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Gas velocity at nozzle exit

Helium gas enters an adiabatic nozzle steadily at 500 degrees C and 600 kPa with a low velocity, and exits at a pressure of 90 kPa. What is the highest possible velocity of helium gas at the nozzle exit?

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Consider a small mass element of the gas as it moves with the flow. Suppose the flow velocity is specified as a function of position and time as v(x,t). If at time t_{0} the mass element is at position x_{0}, then after a small time interval dt has passed it will be at position:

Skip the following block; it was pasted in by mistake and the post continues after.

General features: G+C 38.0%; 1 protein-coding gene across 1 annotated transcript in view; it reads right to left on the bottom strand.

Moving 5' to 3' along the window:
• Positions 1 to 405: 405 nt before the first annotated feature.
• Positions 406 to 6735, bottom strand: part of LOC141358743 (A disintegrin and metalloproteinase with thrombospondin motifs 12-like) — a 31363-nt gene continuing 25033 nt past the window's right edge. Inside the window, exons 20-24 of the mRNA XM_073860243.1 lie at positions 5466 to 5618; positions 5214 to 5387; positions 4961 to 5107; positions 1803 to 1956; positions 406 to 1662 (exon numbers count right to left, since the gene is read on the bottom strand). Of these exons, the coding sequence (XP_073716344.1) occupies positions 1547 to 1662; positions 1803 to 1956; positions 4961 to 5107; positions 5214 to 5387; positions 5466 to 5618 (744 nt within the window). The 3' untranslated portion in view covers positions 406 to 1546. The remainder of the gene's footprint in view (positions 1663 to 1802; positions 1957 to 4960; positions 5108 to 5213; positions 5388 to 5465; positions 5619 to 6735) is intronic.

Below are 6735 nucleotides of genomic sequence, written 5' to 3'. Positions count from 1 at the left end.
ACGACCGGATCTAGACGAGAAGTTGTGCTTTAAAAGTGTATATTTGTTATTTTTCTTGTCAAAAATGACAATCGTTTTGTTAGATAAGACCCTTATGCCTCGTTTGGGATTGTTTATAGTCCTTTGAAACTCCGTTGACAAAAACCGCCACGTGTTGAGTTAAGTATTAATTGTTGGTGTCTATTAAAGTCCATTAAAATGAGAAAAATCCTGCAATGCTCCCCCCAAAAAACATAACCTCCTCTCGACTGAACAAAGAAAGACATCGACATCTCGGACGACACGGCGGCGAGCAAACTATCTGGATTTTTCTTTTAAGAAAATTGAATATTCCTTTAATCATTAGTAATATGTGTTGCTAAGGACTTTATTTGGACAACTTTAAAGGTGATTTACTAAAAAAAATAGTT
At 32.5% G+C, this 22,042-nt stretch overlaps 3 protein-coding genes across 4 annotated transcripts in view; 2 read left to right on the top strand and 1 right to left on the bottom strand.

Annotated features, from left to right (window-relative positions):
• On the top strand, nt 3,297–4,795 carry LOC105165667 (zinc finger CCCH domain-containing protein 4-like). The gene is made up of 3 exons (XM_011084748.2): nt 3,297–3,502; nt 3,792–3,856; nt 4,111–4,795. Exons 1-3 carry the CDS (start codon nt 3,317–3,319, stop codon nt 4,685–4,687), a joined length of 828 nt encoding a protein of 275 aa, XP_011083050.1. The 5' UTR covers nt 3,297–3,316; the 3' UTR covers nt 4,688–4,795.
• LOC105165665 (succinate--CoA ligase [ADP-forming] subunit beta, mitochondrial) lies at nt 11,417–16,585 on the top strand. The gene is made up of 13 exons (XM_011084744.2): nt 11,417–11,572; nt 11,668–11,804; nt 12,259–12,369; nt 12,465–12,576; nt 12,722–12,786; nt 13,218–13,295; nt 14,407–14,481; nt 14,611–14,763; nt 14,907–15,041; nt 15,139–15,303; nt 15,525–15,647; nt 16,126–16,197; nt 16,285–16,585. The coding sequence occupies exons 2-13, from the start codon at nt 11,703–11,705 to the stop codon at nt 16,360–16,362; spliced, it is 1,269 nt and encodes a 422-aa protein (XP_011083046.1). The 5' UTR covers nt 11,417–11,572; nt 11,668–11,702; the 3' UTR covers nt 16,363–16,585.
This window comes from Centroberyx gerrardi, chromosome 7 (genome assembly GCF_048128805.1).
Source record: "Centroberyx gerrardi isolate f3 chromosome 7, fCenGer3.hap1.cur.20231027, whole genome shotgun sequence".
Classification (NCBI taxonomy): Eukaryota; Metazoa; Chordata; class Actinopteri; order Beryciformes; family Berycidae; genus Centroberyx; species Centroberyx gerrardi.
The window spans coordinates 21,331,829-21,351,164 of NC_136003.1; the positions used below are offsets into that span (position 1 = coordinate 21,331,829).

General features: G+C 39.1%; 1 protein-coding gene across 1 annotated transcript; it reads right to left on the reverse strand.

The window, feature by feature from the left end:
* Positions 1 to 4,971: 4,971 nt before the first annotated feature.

x_{0} + v dt.

The change in velocity of the mass element is thus:

v(x_{0} + v(x_{0}, t) dt, t + dt) - v(x_{0},t) = [dv/dt + v dot grad v] dt

Here dv/dt is the partial derivative w.r.t. time and

v dot grad v = v_{x} dv/dx + v_{y} dv/dy + v_{z} dv/dz

v_{i} is the i-th component of v and the derivatives are partial derivatives.

So, we see that the acceleration is given by the so-called convective derivative:

dv/dt + v dot grad v

According to Newton's second Law, ...

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